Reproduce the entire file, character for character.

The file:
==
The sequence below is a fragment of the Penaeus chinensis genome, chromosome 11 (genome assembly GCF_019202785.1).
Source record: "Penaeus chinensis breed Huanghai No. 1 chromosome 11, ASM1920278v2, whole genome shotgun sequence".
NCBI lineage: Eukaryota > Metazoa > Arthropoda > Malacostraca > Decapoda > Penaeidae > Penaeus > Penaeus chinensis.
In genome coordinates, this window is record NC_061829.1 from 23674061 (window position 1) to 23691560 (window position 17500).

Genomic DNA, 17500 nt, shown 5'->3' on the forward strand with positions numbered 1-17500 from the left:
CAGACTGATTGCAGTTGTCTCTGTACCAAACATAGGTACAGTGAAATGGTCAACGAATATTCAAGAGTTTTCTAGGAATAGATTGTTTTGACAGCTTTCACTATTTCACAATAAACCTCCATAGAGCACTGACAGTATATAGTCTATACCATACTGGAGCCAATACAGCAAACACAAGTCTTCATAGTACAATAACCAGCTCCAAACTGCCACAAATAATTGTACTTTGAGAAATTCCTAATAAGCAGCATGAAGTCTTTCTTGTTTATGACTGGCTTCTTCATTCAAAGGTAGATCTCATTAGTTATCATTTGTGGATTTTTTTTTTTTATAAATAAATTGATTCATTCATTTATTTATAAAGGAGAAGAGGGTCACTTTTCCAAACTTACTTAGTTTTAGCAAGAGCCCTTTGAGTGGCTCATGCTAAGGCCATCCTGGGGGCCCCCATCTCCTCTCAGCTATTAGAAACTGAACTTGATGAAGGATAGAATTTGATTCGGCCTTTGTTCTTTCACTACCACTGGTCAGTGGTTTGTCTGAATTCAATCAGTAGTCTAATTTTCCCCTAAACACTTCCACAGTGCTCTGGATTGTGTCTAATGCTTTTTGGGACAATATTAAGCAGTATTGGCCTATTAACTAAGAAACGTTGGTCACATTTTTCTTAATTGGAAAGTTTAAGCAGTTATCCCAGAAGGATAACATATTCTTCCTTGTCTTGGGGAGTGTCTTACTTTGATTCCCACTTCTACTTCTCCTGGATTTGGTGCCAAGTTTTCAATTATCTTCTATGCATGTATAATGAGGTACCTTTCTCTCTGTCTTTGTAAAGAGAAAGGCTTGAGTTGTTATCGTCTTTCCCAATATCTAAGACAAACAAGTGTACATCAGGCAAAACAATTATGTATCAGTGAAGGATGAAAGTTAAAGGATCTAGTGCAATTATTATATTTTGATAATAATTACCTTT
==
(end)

The sequence below is a fragment of the Penaeus chinensis genome, chromosome 11 (genome assembly GCF_019202785.1).
Source record: "Penaeus chinensis breed Huanghai No. 1 chromosome 11, ASM1920278v2, whole genome shotgun sequence".
NCBI lineage: Eukaryota > Metazoa > Arthropoda > Malacostraca > Decapoda > Penaeidae > Penaeus > Penaeus chinensis.
In genome coordinates, this window is record NC_061829.1 from 23674061 (window position 1) to 23691560 (window position 17500).

Genomic DNA, 17500 nt, shown 5'->3' on the forward strand with positions numbered 1-17500 from the left:
CAGACTGATTGCAGTTGTCTCTGTACCAAACATAGGTACAGTGAAATGGTCAACGAATATTCAAGAGTTTTCTAGGAATAGATTGTTTTGACAGCTTTCACTATTTCACAATAAACCTCCATAGAGCACTGACAGTATATAGTCTATACCATACTGGAGCCAATACAGCAAACACAAGTCTTCATAGTACAATAACCAGCTCCAAACTGCCACAAATAATTGTACTTTGAGAAATTCCTAATAAGCAGCATGAAGTCTTTCTTGTTTATGACTGGCTTCTTCATTCAAAGGTAGATCTCATTAGTTATCATTTGTGGATTTTTTTTTTTTATAAATAAATTGATTCATTCATTTATTTATAAAGGAGAAGAGGGTCACTTTTCCAAACTTACTTAGTTTTAGCAAGAGCCCTTTGAGTGGCTCATGCTAAGGCCATCCTGGGGGCCCCCATCTCCTCTCAGCTATTAGAAACTGAACTTGATGAAGGATAGAATTTGATTCGGCCTTTGTTCTTTCACTACCACTGGTCAGTGGTTTGTCTGAATTCAATCAGTAGTCTAATTTTCCCCTAAACACTTCCACAGTGCTCTGGATTGTGTCTAATGCTTTTTGGGACAATATTAAGCAGTATTGGCCTATTAACTAAGAAACGTTGGTCACATTTTTCTTAATTGGAAAGTTTAAGCAGTTATCCCAGAAGGATAACATATTCTTCCTTGTCTTGGGGAGTGTCTTACTTTGATTCCCACTTCTACTTCTCCTGGATTTGGTGCCAAGTTTTCAATTATCTTCTATGCATGTATAATGAGGTACCTTTCTCTCTGTCTTTGTAAAGAGAAAGGCTTGAGTTGTTATCGTCTTTCCCAATATCTAAGACAAACAAGTGTACATCAGGCAAAACAATTATGTATCAGTGAAGGATGAAAGTTAAAGGATCTAGTGCAATTATTATATTTTGATAATAATTACCTTT